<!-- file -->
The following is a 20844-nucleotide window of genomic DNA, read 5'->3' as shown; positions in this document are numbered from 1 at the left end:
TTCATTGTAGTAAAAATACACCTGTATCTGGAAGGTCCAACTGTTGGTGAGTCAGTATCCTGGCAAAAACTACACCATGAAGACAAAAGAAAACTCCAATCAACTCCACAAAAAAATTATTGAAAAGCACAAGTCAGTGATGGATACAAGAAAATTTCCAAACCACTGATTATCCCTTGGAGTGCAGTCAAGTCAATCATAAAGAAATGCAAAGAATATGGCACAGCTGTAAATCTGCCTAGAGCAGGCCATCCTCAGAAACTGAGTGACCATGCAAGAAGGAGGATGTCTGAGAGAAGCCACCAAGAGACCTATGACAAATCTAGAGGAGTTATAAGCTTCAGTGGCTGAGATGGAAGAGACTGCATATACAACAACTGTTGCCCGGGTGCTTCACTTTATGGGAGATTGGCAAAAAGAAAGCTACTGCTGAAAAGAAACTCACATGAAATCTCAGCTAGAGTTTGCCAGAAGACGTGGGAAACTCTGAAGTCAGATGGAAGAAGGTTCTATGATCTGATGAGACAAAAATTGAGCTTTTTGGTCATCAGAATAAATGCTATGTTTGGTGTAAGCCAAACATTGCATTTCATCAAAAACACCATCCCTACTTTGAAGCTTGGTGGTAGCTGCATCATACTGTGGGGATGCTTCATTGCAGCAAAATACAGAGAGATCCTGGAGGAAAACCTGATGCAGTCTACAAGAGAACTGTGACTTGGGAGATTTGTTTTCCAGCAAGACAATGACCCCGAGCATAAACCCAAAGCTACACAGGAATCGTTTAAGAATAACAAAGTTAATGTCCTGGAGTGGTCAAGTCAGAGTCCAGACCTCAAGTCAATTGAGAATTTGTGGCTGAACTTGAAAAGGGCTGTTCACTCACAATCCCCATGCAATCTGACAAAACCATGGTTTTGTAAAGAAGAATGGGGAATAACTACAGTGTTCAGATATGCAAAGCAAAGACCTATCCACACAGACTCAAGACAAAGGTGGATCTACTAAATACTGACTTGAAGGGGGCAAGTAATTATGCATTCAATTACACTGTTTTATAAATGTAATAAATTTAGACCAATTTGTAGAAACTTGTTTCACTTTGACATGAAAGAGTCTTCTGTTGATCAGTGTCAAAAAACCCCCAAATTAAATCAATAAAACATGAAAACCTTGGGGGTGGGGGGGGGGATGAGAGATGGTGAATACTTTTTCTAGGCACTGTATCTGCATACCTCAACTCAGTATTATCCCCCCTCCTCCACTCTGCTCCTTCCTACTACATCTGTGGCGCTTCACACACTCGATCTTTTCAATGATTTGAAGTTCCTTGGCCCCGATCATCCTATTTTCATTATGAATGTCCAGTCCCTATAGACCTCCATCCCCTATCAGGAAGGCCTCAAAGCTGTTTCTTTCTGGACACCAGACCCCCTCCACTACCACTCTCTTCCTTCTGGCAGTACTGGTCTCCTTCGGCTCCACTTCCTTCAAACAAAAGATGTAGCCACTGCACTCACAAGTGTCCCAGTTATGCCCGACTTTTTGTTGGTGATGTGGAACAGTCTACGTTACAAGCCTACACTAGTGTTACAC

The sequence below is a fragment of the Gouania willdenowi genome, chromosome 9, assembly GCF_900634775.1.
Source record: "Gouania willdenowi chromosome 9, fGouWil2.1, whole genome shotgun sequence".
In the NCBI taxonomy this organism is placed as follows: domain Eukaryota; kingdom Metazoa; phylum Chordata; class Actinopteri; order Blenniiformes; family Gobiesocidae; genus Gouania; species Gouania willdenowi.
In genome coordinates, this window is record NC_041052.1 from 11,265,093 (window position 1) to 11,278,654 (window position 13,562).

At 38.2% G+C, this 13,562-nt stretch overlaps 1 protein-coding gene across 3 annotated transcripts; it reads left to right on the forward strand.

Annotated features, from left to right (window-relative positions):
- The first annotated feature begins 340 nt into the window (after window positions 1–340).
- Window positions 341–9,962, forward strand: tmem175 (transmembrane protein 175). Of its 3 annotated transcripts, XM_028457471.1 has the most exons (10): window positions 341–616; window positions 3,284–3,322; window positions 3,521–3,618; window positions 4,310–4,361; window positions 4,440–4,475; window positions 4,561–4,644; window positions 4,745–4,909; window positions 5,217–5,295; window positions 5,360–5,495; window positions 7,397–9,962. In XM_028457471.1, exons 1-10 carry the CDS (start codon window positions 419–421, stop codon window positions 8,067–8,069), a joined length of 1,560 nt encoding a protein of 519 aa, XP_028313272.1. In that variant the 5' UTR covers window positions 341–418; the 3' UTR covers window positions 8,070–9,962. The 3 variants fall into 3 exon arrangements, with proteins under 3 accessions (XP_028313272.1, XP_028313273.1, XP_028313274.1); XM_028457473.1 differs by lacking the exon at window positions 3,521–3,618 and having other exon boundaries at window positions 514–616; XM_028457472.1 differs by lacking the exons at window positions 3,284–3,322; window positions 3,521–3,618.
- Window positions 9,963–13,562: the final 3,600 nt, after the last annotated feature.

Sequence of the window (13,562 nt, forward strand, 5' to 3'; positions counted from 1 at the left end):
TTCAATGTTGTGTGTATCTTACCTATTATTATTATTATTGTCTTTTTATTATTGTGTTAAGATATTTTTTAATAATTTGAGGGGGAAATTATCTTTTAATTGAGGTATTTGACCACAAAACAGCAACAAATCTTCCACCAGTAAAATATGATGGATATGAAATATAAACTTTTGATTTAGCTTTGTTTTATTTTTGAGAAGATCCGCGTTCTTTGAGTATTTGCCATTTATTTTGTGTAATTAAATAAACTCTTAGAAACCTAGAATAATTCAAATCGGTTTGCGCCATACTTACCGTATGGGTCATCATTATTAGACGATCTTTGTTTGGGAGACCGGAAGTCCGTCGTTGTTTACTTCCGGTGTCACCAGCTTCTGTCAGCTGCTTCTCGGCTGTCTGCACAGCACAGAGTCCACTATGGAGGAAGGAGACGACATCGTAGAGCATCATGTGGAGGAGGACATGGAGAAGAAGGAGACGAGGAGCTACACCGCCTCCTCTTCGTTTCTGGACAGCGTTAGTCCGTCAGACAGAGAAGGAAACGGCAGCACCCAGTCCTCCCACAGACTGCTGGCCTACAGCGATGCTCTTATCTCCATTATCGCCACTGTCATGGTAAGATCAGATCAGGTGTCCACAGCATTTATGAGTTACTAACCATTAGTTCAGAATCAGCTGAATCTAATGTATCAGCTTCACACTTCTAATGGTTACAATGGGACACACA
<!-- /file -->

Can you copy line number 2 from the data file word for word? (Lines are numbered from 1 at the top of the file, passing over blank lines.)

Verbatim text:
TTCATTGTAGTAAAAATACACCTGTATCTGGAAGGTCCAACTGTTGGTGAGTCAGTATCCTGGCAAAAACTACACCATGAAGACAAAAGAAAACTCCAATCAACTCCACAAAAAAATTATTGAAAAGCACAAGTCAGTGATGGATACAAGAAAATTTCCAAACCACTGATTATCCCTTGGAGTGCAGTCAAGTCAATCATAAAGAAATGCAAAGAATATGGCACAGCTGTAAATCTGCCTAGAGCAGGCCATCCTCAGAAACTGAGTGACCATGCAAGAAGGAGGATGTCTGAGAGAAGCCACCAAGAGACCTATGACAAATCTAGAGGAGTTATAAGCTTCAGTGGCTGAGATGGAAGAGACTGCATATACAACAACTGTTGCCCGGGTGCTTCACTTTATGGGAGATTGGCAAAAAGAAAGCTACTGCTGAAAAGAAACTCACATGAAATCTCAGCTAGAGTTTGCCAGAAGACGTGGGAAACTCTGAAGTCAGATGGAAGAAGGTTCTATGATCTGATGAGACAAAAATTGAGCTTTTTGGTCATCAGAATAAATGCTATGTTTGGTGTAAGCCAAACATTGCATTTCATCAAAAACACCATCCCTACTTTGAAGCTTGGTGGTAGCTGCATCATACTGTGGGGATGCTTCATTGCAGCAAAATACAGAGAGATCCTGGAGGAAAACCTGATGCAGTCTACAAGAGAACTGTGACTTGGGAGATTTGTTTTCCAGCAAGACAATGACCCCGAGCATAAACCCAAAGCTACACAGGAATCGTTTAAGAATAACAAAGTTAATGTCCTGGAGTGGTCAAGTCAGAGTCCAGACCTCAAGTCAATTGAGAATTTGTGGCTGAACTTGAAAAGGGCTGTTCACTCACAATCCCCATGCAATCTGACAAAACCATGGTTTTGTAAAGAAGAATGGGGAATAACTACAGTGTTCAGATATGCAAAGCAAAGACCTATCCACACAGACTCAAGACAAAGGTGGATCTACTAAATACTGACTTGAAGGGGGCAAGTAATTATGCATTCAATTACACTGTTTTATAAATGTAATAAATTTAGACCAATTTGTAGAAACTTGTTTCACTTTGACATGAAAGAGTCTTCTGTTGATCAGTGTCAAAAAACCCCCAAATTAAATCAATAAAACATGAAAACCTTGGGGGTGGGGGGGGGGATGAGAGATGGTGAATACTTTTTCTAGGCACTGTATCTGCATACCTCAACTCAGTATTATCCCCCCTCCTCCACTCTGCTCCTTCCTACTACATCTGTGGCGCTTCACACACTCGATCTTTTCAATGATTTGAAGTTCCTTGGCCCCGATCATCCTATTTTCATTATGAATGTCCAGTCCCTATAGACCTCCATCCCCTATCAGGAAGGCCTCAAAGCTGTTTCTTTCTGGACACCAGACCCCCTCCACTACCACTCTCTTCCTTCTGGCAGTACTGGTCTCCTTCGGCTCCACTTCCTTCAAACAAAAGATGTAGCCACTGCACTCACAAGTGTCCCAGTTATGCCCGACTTTTTGTTGGTGATGTGGAACAGTCTACGTTACAAGCCTACACTAGTGTTACAC